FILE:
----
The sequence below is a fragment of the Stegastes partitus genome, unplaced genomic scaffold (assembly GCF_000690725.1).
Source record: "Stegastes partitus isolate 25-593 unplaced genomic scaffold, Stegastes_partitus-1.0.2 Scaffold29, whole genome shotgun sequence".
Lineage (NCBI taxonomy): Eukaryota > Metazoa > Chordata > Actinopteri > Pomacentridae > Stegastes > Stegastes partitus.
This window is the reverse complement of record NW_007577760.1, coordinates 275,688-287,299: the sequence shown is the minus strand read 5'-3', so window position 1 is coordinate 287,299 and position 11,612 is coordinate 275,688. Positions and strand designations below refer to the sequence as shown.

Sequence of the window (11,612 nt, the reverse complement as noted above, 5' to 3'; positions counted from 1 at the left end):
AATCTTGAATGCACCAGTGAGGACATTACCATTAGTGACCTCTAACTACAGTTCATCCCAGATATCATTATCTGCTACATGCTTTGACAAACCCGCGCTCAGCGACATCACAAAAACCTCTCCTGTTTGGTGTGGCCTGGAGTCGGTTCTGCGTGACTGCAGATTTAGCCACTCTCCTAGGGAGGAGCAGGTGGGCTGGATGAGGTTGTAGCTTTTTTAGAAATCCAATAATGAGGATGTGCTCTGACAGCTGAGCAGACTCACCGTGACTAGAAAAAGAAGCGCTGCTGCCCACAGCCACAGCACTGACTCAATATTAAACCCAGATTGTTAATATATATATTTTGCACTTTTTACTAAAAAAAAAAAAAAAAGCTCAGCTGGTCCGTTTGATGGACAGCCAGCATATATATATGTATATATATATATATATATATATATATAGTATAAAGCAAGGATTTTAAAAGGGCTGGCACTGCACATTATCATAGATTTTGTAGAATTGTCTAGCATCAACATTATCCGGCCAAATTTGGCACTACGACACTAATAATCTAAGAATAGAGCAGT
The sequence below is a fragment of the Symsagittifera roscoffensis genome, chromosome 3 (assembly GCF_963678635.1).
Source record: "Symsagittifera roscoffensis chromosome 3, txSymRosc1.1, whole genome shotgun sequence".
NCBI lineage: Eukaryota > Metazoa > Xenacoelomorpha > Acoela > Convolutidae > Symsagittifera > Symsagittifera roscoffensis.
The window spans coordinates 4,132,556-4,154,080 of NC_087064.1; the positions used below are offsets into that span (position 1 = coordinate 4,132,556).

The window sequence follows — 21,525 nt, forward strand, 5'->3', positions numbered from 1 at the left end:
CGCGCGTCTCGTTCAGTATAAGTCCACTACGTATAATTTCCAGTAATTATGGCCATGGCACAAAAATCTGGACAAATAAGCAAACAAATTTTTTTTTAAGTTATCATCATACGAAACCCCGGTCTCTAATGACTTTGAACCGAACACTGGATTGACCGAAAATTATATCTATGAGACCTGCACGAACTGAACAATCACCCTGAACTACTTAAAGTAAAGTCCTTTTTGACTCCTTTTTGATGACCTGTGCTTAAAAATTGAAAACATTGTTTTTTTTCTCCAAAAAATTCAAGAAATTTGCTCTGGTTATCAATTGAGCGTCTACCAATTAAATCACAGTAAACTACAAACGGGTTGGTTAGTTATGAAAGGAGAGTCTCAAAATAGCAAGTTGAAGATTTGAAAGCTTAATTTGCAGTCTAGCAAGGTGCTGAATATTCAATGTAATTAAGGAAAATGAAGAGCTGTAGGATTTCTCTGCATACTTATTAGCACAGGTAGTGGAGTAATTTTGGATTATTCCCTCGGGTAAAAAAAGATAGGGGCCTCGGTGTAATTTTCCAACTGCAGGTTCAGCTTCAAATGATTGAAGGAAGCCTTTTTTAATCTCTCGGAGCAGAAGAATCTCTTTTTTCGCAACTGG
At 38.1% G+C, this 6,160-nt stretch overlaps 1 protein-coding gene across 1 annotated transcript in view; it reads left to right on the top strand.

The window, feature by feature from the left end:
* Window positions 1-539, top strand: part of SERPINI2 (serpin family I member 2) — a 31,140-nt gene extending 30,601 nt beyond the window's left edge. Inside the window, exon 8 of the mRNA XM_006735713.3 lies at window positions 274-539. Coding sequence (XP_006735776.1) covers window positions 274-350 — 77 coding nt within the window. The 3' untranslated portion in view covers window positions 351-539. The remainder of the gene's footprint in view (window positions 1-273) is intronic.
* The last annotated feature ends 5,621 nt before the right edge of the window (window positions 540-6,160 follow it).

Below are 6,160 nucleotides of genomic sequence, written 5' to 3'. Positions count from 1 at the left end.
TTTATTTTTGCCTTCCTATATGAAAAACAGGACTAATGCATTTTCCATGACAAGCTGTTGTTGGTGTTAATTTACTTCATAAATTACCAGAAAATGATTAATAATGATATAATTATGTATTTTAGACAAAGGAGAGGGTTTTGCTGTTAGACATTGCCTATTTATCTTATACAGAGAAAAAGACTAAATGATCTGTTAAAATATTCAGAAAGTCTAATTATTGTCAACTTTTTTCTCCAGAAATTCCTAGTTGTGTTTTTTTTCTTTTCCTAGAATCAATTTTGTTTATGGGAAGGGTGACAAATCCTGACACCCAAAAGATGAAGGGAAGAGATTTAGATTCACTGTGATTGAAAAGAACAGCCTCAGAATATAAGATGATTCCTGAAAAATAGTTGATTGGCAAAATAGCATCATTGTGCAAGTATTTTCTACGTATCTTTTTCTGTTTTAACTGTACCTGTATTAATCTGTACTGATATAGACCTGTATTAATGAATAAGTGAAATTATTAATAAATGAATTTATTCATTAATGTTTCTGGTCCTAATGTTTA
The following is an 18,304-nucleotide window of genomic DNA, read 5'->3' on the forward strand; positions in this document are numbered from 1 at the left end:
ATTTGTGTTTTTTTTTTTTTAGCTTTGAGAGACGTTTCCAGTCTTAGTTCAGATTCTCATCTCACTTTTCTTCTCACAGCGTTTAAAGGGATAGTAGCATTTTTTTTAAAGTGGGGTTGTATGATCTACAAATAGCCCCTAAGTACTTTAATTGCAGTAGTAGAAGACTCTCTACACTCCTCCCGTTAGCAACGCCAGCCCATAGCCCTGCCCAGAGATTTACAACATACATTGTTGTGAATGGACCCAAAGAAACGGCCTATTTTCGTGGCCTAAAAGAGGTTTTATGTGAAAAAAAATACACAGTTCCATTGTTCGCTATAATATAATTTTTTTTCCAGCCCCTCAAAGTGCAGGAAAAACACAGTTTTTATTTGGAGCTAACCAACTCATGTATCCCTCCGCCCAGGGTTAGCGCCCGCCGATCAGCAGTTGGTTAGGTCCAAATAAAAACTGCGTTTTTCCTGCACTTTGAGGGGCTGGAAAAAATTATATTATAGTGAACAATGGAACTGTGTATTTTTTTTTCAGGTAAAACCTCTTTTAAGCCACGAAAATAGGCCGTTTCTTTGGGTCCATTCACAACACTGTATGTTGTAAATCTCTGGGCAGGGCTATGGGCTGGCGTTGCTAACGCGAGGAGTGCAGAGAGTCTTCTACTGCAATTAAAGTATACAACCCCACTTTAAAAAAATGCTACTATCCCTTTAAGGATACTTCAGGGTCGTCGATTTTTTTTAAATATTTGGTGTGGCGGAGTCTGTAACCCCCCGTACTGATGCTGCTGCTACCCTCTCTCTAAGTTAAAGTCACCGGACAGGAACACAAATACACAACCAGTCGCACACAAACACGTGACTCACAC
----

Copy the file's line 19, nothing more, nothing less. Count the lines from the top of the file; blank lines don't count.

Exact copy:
The following is an 18,304-nucleotide window of genomic DNA, read 5'->3' on the forward strand; positions in this document are numbered from 1 at the left end: